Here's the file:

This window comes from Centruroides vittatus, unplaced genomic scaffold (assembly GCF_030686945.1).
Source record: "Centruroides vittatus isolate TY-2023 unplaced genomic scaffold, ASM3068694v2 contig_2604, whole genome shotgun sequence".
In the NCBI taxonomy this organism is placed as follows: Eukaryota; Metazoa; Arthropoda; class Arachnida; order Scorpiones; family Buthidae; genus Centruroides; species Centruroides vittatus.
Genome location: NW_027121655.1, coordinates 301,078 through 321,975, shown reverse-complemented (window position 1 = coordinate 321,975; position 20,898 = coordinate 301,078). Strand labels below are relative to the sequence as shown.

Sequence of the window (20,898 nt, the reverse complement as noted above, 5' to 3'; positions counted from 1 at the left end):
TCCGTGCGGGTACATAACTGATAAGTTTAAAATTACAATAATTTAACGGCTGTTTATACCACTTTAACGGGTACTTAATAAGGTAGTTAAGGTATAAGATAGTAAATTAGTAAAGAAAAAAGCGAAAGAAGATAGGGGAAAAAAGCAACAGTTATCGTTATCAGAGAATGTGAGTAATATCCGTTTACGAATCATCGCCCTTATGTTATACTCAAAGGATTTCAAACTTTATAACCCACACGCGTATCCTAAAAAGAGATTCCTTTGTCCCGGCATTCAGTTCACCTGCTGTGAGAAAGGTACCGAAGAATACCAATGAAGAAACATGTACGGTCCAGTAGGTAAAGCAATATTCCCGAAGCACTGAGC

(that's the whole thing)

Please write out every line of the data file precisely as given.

This window comes from Centruroides vittatus, unplaced genomic scaffold (assembly GCF_030686945.1).
Source record: "Centruroides vittatus isolate TY-2023 unplaced genomic scaffold, ASM3068694v2 contig_2604, whole genome shotgun sequence".
In the NCBI taxonomy this organism is placed as follows: Eukaryota; Metazoa; Arthropoda; class Arachnida; order Scorpiones; family Buthidae; genus Centruroides; species Centruroides vittatus.
Genome location: NW_027121655.1, coordinates 301,078 through 321,975, shown reverse-complemented (window position 1 = coordinate 321,975; position 20,898 = coordinate 301,078). Strand labels below are relative to the sequence as shown.

Sequence of the window (20,898 nt, the reverse complement as noted above, 5' to 3'; positions counted from 1 at the left end):
TCCGTGCGGGTACATAACTGATAAGTTTAAAATTACAATAATTTAACGGCTGTTTATACCACTTTAACGGGTACTTAATAAGGTAGTTAAGGTATAAGATAGTAAATTAGTAAAGAAAAAAGCGAAAGAAGATAGGGGAAAAAAGCAACAGTTATCGTTATCAGAGAATGTGAGTAATATCCGTTTACGAATCATCGCCCTTATGTTATACTCAAAGGATTTCAAACTTTATAACCCACACGCGTATCCTAAAAAGAGATTCCTTTGTCCCGGCATTCAGTTCACCTGCTGTGAGAAAGGTACCGAAGAATACCAATGAAGAAACATGTACGGTCCAGTAGGTAAAGCAATATTCCCGAAGCACTGAGC